Description Participation in scientific advisory committees of research establishments.
Geographic Reach Multiple continents/international 
Policy Influence Type Participation in advisory committee
Impact This activity has informed the strategic disciplinary themes of establishments with influence on the topics and contents of medical research projects.
 
Description Participation in scientific advisory committees with concern for training strategy.
Geographic Reach Multiple continents/international 
Policy Influence Type Influenced training of practitioners or researchers
Impact This activity has informed the doctoral training guidelines of establishments with influence on the topics and contents of medical research projects.
 
Description Graham Taylor - Mechanisms of Endogenous Antigen Processing by the MHC Class II Pathway: Studies with Viral and Cellular Proteins
Amount £439,864 (GBP)
Funding ID G0801936 
Organisation Medical Research Council (MRC) 
Sector Public
Country United Kingdom
Start 09/2009 
End 09/2012
 
Description Graham Taylor - Towards a Prophylactic Epstein-Barr Virus (EBV) Vaccine to Prevent EBV-Associated Malignancies
Amount £281,306 (GBP)
Funding ID 13174 
Organisation Cancer Research UK 
Sector Charity/Non Profit
Country United Kingdom
Start 01/2012 
End 01/2014
 
Description Heather Long - CD4+T Cells Recognising Human B Cell Lymphomas: Target Antigen Identification and Therapeutic Potential
Amount £173,792 (GBP)
Organisation Leukaemia and Lymphoma Research 
Sector Charity/Non Profit
Country United Kingdom
Start 09/2012 
End 09/2015
 
Title Prospective blood and serum samples 
Description Prospective blood samples from infectious mononucleosis patients and large numbers of medical school entrants, for virologic/immunologic studies. 
Type Of Material Database/Collection of Data/Biological Samples 
Provided To Others? No  
Impact This data will be made freely available to other researchers within/beyond the University of Birmingham after journal publication. 
 
Description Evasion of T cell recognition by EBV BNLF2a protein 
Organisation Utrecht University
Country Netherlands 
Sector Academic/University 
PI Contribution Our research group has contibuted expertise in understanding the physiological relevance of the effects of the immune evasion protein in affecting the immune recognition of virally-infected cells.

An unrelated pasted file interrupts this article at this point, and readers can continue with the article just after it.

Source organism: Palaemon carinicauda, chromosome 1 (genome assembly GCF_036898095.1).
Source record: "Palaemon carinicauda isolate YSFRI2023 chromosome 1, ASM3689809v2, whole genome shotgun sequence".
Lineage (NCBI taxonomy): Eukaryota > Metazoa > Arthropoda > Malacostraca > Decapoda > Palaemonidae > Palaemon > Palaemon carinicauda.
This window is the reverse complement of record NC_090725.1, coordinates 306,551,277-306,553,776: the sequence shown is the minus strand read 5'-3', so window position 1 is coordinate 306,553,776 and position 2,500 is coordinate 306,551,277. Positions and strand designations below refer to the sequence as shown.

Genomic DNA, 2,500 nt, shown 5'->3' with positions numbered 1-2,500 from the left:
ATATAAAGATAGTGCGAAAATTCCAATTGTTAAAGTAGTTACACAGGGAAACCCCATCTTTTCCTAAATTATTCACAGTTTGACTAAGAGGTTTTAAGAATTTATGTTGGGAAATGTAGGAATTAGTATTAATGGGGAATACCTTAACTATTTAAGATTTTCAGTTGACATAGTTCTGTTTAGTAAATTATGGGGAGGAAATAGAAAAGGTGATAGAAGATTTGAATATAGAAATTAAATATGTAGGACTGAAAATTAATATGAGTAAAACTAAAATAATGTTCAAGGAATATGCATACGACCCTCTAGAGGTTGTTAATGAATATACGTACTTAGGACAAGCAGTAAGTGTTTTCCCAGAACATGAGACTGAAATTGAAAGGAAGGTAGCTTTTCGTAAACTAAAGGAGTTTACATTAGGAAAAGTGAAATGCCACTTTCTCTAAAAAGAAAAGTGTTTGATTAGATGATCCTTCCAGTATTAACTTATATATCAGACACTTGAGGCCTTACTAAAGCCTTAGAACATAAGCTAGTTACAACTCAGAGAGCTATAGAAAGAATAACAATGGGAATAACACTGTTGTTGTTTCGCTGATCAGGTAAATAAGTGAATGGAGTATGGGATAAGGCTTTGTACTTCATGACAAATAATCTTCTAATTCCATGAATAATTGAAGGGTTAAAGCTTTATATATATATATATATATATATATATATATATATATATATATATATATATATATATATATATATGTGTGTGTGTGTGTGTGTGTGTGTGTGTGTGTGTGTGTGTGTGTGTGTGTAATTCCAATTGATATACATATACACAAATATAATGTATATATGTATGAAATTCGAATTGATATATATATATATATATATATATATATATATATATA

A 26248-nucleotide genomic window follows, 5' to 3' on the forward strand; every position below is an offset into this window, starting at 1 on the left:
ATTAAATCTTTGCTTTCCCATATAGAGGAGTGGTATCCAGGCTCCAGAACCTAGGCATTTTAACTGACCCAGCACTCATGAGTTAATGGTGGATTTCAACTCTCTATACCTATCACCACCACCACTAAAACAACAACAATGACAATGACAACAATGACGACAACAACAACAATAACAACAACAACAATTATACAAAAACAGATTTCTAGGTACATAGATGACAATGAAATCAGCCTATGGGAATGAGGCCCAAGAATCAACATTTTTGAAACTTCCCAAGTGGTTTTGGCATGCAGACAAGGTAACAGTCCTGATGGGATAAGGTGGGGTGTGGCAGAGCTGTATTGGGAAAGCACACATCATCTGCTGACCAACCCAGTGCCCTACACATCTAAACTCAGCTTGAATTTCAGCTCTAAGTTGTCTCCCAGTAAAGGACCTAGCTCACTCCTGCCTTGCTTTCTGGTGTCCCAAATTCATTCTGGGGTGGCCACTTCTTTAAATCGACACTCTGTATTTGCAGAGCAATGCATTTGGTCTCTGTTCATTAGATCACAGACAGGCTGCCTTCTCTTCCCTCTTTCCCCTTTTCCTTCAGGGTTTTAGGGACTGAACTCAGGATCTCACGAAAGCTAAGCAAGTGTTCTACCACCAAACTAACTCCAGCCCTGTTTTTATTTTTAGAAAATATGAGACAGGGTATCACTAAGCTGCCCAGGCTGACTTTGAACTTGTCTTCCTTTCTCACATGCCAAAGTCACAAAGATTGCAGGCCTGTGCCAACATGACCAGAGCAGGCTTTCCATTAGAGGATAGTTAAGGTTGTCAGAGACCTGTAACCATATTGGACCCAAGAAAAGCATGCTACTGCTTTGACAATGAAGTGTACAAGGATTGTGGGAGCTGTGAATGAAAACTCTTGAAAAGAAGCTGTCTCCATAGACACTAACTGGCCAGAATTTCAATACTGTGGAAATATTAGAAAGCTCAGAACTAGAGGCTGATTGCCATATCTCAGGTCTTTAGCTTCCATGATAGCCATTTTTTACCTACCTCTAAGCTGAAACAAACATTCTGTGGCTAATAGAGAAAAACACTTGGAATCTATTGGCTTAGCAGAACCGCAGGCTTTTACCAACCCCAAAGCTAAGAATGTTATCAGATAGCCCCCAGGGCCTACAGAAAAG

Collaborator Contribution Collaborators have brought a greater understanding of the processes and effects of this immune evasion protein
Impact Our research group has contibuted expertise in understanding the physiological relevance of the effects of the immune evasion protein in affecting the immune recognition of virally-infected cells.
Start Year 2007
 
Description Immunity to EBV in XLP patients and XLP carriers 
Organisation The Garvan Institute for Medical Research
Country Australia 
Sector Hospitals 
PI Contribution Our research group has contrubuted expertise in studying the EBV infection of lymphocyte subsets and immune assays of anti-viral T cell control.
Collaborator Contribution Collaborators have brought access to patient samples, in particular analysis of lymphocyte sub-populations.
Impact NA
Start Year 2008
 
Description MRC Centre for Immune Regulation 
Organisation University of Birmingham
Department MRC Centre for Immune Regulation
Country United Kingdom 
Sector Academic/University 
PI Contribution Theme Lead Cellular immunity to viral infections
Collaborator Contribution Core facilities and studentships
Impact Most of the outputs in this return
 
Description Charity fund-raisers, Birmingham 
Form Of Engagement Activity Participation in an open day or visit at my research institution
Part Of Official Scheme? No
Geographic Reach Local
Primary Audience Participants in your research and patient groups
Results and Impact Hosting laboratory visits

Contuned support from community
Year(s) Of Engagement Activity 2006,2007,2008,2009
 
Description Media enquiries 
Form Of Engagement Activity Participation in an activity, workshop or similar
Part Of Official Scheme? No
Geographic Reach National
Primary Audience Media (as a channel to the public)
Results and Impact various articles in press

This activity increased public awareness of immune approaches to cancer therapy.
Year(s) Of Engagement Activity 2006,2007,2008,2009,2010,2011,2012,2013,2014